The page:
Texas cannabis businesses are slated to begin selling low THC marijuana products within the next few weeks, but many remain critical of the state’s medical marijuana program.
Knox Medical, Compassionate Cultivation, and Surterra Texas were the only cannabis businesses to receive licenses to operate in the state on Sep. 1 under the state’s Compassionate Use Act, signed into law by Gov. Greg Abbott.
Cannabis in Texas
Championed by conservative Republican Rep. Stephanie Klick, the medical marijuana program allows for CBD products and products with less than .5 percent THC content. The three companies have been awarded a license is under this act will be responsible for cultivation, processing and dispensing to patients who qualify for the medical marijuana program under Texas law.
The first medical marijuana dispensary is scheduled to open in Austin Texas on February 8.
Compassionate Cultivation will open its doors to medically qualified patients and their caregivers. For the first time, Texans, registered with the state, will be allowed to purchase their low-THC cannabis products from a storefront.
Those patients outside of Austin will receive their medical marijuana through delivery services.
Limited Patient Participation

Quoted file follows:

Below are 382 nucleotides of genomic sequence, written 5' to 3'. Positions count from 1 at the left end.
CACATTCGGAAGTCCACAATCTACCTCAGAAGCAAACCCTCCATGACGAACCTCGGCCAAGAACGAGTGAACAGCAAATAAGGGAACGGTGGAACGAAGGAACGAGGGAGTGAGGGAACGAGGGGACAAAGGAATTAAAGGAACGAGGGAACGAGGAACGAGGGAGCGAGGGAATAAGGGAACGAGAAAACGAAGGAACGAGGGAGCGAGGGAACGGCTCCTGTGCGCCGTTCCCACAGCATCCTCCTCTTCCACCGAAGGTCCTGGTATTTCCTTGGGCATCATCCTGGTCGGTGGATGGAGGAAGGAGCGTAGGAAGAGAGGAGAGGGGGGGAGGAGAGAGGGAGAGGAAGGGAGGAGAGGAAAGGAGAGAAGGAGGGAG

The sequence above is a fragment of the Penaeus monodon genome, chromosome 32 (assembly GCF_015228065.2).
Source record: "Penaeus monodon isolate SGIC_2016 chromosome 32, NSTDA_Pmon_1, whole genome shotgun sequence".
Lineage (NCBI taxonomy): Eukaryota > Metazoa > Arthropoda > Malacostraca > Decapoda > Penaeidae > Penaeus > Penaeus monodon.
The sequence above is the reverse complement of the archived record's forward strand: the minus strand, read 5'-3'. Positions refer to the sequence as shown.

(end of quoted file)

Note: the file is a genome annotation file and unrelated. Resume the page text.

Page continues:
In spite of the first dispensary is opening next month, Texas’ Compassionate Use Act has experienced its fair share of criticism because it only covers patients suffering from a severe form of intractable epilepsy. Other states offer more robust medical marijuana programs which include qualifying illnesses like cancer, PTSD, and HIV/ AIDS as well as other forms of epilepsy.
According to the Epilepsy Foundation Texas, the current law only covers about one-third of the total number epilepsy patients in Texas-leaving over 225,000 without medical marijuana treatment as an option.
Organizations like the ACLU Texas, Drug Policy Alliance and Republicans Against Marijuana Prohibition formed the Coalition Texans for Responsible Marijuana Policy. The Coalition is working to amend the Compassionate Use Act so that it is more inclusive of seriously and terminally ill Texans as well as decriminalizing possession of less than an ounce of marijuana.
Families and individuals with debilitating illnesses are leaving the state to receive the treatment they so desperately need while advocates in the state work to expand the program.
Due to its proximity to the state and liberal marijuana laws, Colorado has become a place of refuge for Texans seeking medical marijuana.
One of the most well-known Texans to leave for Colorado to receive the appropriate medical marijuana treatment is Alexis Bortell. The 12-year-old girl is part of a lawsuit against Attorney General Jeff Sessions and the Drug Enforcement Agency regarding the federal legalization of medical marijuana.
Bortell has a seizure disorder which caused several epilepsy episodes per day. After trying multiple medications, her parents were faced with having Alexis undergo brain surgery to treat her seizures. The family researched other options for care, and medical marijuana appeared to be the most promising.
More than three years ago they left Texas for Colorado where she could receive the proper treatment.
Since moving to a medical marijuana friendly state Alexis has been seizure free.
Hope for Texas
According to Texans for Responsible Marijuana Policy, 83 percent of Texans support medical marijuana, and 53 percent support broader cannabis legalization.